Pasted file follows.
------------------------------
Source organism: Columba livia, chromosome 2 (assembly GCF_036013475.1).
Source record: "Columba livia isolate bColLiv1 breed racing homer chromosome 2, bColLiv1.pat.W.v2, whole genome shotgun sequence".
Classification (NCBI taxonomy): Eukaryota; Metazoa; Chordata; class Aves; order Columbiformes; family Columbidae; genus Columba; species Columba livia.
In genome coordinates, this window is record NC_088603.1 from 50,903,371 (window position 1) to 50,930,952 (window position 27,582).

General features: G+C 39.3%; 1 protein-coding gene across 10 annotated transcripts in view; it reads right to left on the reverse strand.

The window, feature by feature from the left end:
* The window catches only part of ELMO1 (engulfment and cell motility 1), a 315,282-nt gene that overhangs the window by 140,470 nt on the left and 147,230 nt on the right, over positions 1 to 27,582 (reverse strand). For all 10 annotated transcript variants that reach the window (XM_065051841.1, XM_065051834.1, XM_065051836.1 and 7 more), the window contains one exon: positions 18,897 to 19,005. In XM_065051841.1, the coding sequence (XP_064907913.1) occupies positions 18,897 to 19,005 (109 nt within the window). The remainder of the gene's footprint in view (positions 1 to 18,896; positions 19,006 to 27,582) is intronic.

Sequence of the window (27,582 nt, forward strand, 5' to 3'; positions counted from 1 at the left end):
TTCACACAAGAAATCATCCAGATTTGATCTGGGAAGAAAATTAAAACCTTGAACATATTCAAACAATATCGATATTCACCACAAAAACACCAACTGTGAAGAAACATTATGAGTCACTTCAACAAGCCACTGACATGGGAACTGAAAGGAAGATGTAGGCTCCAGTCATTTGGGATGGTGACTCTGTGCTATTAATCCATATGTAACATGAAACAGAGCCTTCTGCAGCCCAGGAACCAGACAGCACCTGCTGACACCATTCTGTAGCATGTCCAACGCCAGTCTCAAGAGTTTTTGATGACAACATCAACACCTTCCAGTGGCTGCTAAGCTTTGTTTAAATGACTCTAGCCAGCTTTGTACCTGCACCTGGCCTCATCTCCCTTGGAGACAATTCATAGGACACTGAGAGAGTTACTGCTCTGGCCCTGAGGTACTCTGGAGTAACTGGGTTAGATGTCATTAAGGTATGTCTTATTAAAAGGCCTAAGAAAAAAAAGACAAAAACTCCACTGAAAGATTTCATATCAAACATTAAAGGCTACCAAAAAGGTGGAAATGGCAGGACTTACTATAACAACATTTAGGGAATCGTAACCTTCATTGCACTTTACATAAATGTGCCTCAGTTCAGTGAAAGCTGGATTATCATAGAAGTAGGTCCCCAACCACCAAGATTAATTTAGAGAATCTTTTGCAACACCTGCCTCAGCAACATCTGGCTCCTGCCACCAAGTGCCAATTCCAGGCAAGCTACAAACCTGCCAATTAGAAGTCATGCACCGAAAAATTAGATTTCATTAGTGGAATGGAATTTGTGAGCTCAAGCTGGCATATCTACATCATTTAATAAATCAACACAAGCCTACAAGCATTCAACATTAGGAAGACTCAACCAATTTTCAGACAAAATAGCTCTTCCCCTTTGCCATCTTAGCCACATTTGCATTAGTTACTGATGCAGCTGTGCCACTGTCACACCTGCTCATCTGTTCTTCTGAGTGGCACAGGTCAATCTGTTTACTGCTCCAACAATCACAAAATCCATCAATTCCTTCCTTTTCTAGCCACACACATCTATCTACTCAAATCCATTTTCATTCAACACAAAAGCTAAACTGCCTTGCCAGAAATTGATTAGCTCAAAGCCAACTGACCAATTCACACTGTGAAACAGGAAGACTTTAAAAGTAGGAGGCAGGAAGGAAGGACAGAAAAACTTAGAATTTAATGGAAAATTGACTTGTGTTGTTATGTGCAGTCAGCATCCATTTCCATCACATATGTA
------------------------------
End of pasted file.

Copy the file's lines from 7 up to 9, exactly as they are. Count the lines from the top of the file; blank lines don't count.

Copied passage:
* The window catches only part of ELMO1 (engulfment and cell motility 1), a 315,282-nt gene that overhangs the window by 140,470 nt on the left and 147,230 nt on the right, over positions 1 to 27,582 (reverse strand). For all 10 annotated transcript variants that reach the window (XM_065051841.1, XM_065051834.1, XM_065051836.1 and 7 more), the window contains one exon: positions 18,897 to 19,005. In XM_065051841.1, the coding sequence (XP_064907913.1) occupies positions 18,897 to 19,005 (109 nt within the window). The remainder of the gene's footprint in view (positions 1 to 18,896; positions 19,006 to 27,582) is intronic.

Sequence of the window (27,582 nt, forward strand, 5' to 3'; positions counted from 1 at the left end):
TTCACACAAGAAATCATCCAGATTTGATCTGGGAAGAAAATTAAAACCTTGAACATATTCAAACAATATCGATATTCACCACAAAAACACCAACTGTGAAGAAACATTATGAGTCACTTCAACAAGCCACTGACATGGGAACTGAAAGGAAGATGTAGGCTCCAGTCATTTGGGATGGTGACTCTGTGCTATTAATCCATATGTAACATGAAACAGAGCCTTCTGCAGCCCAGGAACCAGACAGCACCTGCTGACACCATTCTGTAGCATGTCCAACGCCAGTCTCAAGAGTTTTTGATGACAACATCAACACCTTCCAGTGGCTGCTAAGCTTTGTTTAAATGACTCTAGCCAGCTTTGTACCTGCACCTGGCCTCATCTCCCTTGGAGACAATTCATAGGACACTGAGAGAGTTACTGCTCTGGCCCTGAGGTACTCTGGAGTAACTGGGTTAGATGTCATTAAGGTATGTCTTATTAAAAGGCCTAAGAAAAAAAAGACAAAAACTCCACTGAAAGATTTCATATCAAACATTAAAGGCTACCAAAAAGGTGGAAATGGCAGGACTTACTATAACAACATTTAGGGAATCGTAACCTTCATTGCACTTTACATAAATGTGCCTCAGTTCAGTGAAAGCTGGATTATCATAGAAGTAGGTCCCCAACCACCAAGATTAATTTAGAGAATCTTTTGCAACACCTGCCTCAGCAACATCTGGCTCCTGCCACCAAGTGCCAATTCCAGGCAAGCTACAAACCTGCCAATTAGAAGTCATGCACCGAAAAATTAGATTTCATTAGTGGAATGGAATTTGTGAGCTCAAGCTGGCATATCTACATCATTTAATAAATCAACACAAGCCTACAAGCATTCAACATTAGGAAGACTCAACCAATTTTCAGACAAAATAGCTCTTCCCCTTTGCCATCTTAGCCACATTTGCATTAGTTACTGATGCAGCTGTGCCACTGTCACACCTGCTCATCTGTTCTTCTGAGTGGCACAGGTCAATCTGTTTACTGCTCCAACAATCACAAAATCCATCAATTCCTTCCTTTTCTAGCCACACACATCTATCTACTCAAATCCATTTTCATTCAACACAAAAGCTAAACTGCCTTGCCAGAAATTGATTAGCTCAAAGCCAACTGACCAATTCACACTGTGAAACAGGAAGACTTTAAAAGTAGGAGGCAGGAAGGAAGGACAGAAAAACTTAGAATTTAATGGAAAATTGACTTGTGTTGTTATGTGCAGTCAGCATCCATTTCCATCACATATGTA